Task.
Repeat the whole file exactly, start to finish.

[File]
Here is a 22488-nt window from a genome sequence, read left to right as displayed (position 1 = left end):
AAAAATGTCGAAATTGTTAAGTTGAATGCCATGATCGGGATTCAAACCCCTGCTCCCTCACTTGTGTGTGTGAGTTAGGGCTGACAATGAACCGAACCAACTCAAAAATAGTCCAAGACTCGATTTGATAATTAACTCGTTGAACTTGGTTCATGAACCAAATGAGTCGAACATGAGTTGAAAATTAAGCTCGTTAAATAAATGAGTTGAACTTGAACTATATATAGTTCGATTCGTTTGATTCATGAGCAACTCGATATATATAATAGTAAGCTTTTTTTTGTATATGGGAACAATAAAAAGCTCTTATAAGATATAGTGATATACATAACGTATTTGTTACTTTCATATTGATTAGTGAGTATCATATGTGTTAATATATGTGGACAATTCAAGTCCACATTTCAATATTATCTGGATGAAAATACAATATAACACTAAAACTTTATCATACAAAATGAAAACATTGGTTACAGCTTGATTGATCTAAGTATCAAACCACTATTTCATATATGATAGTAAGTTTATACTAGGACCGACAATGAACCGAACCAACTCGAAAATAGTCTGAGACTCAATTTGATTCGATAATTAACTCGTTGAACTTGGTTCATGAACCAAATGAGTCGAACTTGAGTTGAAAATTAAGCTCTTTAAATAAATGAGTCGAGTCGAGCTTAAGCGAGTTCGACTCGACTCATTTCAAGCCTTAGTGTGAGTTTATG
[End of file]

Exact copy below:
Here is a 22488-nt window from a genome sequence, read left to right as displayed (position 1 = left end):
AAAAATGTCGAAATTGTTAAGTTGAATGCCATGATCGGGATTCAAACCCCTGCTCCCTCACTTGTGTGTGTGAGTTAGGGCTGACAATGAACCGAACCAACTCAAAAATAGTCCAAGACTCGATTTGATAATTAACTCGTTGAACTTGGTTCATGAACCAAATGAGTCGAACATGAGTTGAAAATTAAGCTCGTTAAATAAATGAGTTGAACTTGAACTATATATAGTTCGATTCGTTTGATTCATGAGCAACTCGATATATATAATAGTAAGCTTTTTTTTGTATATGGGAACAATAAAAAGCTCTTATAAGATATAGTGATATACATAACGTATTTGTTACTTTCATATTGATTAGTGAGTATCATATGTGTTAATATATGTGGACAATTCAAGTCCACATTTCAATATTATCTGGATGAAAATACAATATAACACTAAAACTTTATCATACAAAATGAAAACATTGGTTACAGCTTGATTGATCTAAGTATCAAACCACTATTTCATATATGATAGTAAGTTTATACTAGGACCGACAATGAACCGAACCAACTCGAAAATAGTCTGAGACTCAATTTGATTCGATAATTAACTCGTTGAACTTGGTTCATGAACCAAATGAGTCGAACTTGAGTTGAAAATTAAGCTCTTTAAATAAATGAGTCGAGTCGAGCTTAAGCGAGTTCGACTCGACTCATTTCAAGCCTTAGTGTGAGTTTATG